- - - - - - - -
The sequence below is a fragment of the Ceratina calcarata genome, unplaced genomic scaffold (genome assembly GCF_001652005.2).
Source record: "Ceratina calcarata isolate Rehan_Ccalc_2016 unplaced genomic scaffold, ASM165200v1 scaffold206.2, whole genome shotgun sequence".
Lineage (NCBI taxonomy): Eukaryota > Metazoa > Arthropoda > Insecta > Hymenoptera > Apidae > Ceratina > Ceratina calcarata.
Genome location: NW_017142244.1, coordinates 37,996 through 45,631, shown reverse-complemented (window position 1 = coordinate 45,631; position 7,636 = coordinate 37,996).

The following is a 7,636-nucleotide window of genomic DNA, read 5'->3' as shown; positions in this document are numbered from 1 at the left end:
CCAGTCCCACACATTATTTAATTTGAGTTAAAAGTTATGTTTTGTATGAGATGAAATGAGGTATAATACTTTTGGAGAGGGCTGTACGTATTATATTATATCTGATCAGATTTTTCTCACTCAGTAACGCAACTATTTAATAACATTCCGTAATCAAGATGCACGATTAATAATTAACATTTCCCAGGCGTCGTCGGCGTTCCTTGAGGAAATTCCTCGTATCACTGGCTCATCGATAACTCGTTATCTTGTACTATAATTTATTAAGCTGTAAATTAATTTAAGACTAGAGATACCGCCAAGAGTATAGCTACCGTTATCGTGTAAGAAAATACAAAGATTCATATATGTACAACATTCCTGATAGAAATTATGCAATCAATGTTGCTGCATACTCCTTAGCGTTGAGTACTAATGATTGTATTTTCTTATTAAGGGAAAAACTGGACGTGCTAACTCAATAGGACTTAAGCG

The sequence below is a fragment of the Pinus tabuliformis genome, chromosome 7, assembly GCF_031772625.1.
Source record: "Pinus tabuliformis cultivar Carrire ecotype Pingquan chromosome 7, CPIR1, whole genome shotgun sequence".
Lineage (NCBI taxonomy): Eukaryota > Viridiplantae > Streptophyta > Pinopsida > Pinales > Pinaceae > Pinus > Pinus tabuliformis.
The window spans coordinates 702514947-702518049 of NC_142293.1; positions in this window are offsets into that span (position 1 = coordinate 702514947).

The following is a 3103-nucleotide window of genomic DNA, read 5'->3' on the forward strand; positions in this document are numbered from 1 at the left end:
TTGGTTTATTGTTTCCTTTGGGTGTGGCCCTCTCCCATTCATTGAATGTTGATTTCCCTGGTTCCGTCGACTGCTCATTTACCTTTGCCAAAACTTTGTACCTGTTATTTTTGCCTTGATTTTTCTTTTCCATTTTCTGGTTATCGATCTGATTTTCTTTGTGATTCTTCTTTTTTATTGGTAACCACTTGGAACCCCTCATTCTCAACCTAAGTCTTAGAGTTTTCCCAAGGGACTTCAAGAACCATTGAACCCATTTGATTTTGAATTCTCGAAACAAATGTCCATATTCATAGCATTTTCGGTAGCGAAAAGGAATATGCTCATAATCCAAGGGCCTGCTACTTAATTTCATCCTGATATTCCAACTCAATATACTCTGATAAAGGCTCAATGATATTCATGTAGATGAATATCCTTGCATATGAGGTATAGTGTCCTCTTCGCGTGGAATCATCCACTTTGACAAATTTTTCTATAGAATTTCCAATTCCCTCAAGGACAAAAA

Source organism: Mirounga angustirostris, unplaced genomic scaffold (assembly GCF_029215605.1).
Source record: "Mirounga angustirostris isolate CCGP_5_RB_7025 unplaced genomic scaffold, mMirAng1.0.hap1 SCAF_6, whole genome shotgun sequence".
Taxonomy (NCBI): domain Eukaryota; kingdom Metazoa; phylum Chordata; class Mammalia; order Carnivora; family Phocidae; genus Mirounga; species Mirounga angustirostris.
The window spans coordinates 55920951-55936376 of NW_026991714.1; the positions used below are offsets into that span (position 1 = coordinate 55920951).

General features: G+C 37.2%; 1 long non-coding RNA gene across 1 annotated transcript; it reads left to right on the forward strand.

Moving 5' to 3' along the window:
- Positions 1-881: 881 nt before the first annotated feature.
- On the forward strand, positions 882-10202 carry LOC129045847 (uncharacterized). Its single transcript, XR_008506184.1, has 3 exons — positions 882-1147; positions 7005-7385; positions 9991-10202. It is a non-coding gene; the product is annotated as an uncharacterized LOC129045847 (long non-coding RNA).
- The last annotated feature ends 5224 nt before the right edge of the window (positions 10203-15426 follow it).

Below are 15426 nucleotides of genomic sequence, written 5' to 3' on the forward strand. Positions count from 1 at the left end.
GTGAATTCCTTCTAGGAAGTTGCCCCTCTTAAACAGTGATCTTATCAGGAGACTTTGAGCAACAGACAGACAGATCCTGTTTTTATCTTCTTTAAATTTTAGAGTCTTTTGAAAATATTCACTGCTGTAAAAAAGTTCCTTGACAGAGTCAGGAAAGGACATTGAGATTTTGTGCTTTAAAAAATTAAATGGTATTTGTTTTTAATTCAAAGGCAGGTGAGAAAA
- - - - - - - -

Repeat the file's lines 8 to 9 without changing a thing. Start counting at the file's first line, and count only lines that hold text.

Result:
Source record: "Pinus tabuliformis cultivar Carrire ecotype Pingquan chromosome 7, CPIR1, whole genome shotgun sequence".
Lineage (NCBI taxonomy): Eukaryota > Viridiplantae > Streptophyta > Pinopsida > Pinales > Pinaceae > Pinus > Pinus tabuliformis.